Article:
A number of African economies have in the recent past been seen to renege on property rights and this is argued to have contributed to depleting foreign direct investments.
World Pensions Council’s managing director Nicolas Firzli told CNBC Africa at the just ended World Bank and IMF annual meetings that legal security was one of the pillars that Africa could use to attract disinterested investors.
“African policy makers need to walk the extra mile to reassure foreign investors of the safety of their investments and ensuring that the playing field is even,” he said.
“Property rights have to be sacred and investors should be able to see legal stability and legal security.”
Firzli added that in some African jurisdictions, there was no oversight on how government interacted with the private sectors and that affected investor behaviour and attitude when it comes to investing in the region.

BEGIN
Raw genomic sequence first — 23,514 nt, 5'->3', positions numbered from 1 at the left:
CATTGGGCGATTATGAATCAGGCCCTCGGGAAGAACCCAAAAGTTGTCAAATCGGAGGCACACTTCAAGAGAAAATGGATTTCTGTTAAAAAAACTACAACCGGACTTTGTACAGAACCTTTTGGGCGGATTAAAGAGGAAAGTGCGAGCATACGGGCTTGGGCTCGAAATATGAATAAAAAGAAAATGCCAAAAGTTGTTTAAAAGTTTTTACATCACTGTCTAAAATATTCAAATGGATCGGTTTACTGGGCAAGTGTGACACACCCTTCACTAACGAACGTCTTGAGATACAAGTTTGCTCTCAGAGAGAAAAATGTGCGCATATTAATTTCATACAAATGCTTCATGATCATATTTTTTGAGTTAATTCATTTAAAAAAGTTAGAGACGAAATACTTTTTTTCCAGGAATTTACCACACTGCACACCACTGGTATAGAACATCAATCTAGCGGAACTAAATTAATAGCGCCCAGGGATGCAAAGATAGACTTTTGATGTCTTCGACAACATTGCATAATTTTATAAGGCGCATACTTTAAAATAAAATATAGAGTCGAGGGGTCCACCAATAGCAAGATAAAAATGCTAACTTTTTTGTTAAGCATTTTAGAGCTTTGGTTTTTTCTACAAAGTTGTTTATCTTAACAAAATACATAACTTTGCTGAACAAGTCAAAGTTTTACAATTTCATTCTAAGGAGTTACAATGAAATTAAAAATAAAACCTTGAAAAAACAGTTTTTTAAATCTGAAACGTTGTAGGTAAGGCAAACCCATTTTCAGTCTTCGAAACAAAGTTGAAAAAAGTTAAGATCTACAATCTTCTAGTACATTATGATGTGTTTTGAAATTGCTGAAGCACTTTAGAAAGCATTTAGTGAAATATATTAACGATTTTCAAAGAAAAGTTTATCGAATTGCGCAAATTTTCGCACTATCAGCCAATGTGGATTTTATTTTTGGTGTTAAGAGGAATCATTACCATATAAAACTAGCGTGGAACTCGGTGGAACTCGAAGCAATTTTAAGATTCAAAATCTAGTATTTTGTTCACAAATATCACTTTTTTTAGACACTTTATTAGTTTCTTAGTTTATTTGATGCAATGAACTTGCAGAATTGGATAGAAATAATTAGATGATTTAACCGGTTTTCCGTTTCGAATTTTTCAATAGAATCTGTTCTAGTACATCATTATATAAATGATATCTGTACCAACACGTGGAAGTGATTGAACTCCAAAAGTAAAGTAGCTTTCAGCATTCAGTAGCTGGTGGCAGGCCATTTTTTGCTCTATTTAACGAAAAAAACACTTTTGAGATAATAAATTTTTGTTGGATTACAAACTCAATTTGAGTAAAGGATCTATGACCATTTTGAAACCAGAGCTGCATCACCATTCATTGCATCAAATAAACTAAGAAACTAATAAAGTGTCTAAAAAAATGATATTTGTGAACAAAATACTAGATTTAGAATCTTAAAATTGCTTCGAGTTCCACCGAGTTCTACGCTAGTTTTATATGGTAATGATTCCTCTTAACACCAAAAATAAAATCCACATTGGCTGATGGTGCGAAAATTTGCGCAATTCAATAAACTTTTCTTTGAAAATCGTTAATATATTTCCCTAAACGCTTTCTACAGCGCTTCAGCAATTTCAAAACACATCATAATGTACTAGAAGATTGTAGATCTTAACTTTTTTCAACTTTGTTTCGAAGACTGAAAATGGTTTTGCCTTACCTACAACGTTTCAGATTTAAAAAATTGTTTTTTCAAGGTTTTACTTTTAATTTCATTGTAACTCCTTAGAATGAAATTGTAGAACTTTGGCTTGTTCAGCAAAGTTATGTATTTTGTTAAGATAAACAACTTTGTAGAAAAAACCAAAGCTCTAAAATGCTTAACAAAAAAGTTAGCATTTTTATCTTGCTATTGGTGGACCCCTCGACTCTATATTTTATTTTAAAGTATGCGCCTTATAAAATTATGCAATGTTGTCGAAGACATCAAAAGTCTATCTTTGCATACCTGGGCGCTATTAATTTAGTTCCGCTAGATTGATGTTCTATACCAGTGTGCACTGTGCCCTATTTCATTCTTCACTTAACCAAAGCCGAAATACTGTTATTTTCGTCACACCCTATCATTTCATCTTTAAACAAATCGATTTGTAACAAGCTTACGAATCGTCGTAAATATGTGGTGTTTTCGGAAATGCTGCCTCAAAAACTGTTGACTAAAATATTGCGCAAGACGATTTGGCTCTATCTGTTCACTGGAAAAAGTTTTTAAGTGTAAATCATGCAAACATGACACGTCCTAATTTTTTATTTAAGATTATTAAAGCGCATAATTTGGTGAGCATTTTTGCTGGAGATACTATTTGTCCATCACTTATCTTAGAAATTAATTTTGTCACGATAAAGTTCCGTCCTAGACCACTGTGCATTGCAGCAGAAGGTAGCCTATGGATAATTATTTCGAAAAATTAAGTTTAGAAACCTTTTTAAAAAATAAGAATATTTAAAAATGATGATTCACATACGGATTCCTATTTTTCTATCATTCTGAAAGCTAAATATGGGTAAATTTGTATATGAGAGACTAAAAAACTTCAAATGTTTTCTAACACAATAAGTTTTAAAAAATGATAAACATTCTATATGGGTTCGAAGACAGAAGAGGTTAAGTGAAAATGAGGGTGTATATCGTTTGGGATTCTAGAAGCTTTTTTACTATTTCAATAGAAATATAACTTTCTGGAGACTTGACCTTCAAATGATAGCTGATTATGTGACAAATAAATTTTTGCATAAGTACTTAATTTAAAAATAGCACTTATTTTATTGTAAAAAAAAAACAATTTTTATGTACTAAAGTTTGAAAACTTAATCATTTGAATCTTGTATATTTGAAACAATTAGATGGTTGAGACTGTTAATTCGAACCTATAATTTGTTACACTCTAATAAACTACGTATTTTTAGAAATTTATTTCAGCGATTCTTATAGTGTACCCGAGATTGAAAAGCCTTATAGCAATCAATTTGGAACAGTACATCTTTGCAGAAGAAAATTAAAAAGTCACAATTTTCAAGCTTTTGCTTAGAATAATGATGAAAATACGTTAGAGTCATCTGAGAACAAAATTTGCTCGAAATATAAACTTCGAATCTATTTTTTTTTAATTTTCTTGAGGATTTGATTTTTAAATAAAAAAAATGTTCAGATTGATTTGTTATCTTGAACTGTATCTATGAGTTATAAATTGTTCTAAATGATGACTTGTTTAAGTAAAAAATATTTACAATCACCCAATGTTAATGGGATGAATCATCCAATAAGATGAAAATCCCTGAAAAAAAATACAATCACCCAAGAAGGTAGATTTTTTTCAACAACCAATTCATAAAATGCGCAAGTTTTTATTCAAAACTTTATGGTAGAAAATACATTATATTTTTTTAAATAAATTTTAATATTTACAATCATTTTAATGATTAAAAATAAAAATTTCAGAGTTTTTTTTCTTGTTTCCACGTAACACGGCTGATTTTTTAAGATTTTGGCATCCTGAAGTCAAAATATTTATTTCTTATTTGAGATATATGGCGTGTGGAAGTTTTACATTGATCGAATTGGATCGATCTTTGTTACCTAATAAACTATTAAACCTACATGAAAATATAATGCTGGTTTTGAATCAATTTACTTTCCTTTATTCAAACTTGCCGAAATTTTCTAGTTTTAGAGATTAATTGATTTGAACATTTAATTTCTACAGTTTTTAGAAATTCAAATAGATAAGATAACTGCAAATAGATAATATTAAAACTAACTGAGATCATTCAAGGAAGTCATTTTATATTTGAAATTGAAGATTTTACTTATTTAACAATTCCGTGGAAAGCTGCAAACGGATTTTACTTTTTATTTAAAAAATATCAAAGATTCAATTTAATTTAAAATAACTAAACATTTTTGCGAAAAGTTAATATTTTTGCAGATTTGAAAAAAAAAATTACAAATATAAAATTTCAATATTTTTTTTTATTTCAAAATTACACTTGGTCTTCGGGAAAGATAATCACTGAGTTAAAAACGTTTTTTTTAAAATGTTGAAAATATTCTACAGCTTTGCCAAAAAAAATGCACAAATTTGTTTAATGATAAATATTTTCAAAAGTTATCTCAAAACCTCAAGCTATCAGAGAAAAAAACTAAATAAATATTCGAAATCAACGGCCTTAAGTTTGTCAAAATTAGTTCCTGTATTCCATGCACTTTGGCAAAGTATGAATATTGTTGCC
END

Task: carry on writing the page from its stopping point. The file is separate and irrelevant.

“If you are a pension investor and wants to invest in African highway or utility very often at local, provincial or national level, that African government is your landlord but is also your core investor, regulator and client,” said Firzli.
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He also added that the government was also the arbitrator of last resort of you have a conflict with him 10 or 15 years later which jeopardised likely investments and an even playing field.
Firzli said the infrastructure asset class was a fairly new investment space for pension funds.
“Infrastructure is referred to as a new asset class with its key characteristic as being highly illiquid,” said Firzli.
“Historically pension funds have invested traditionally in stocks, equity, bonds and to a lesser extend in real estate and private equity.”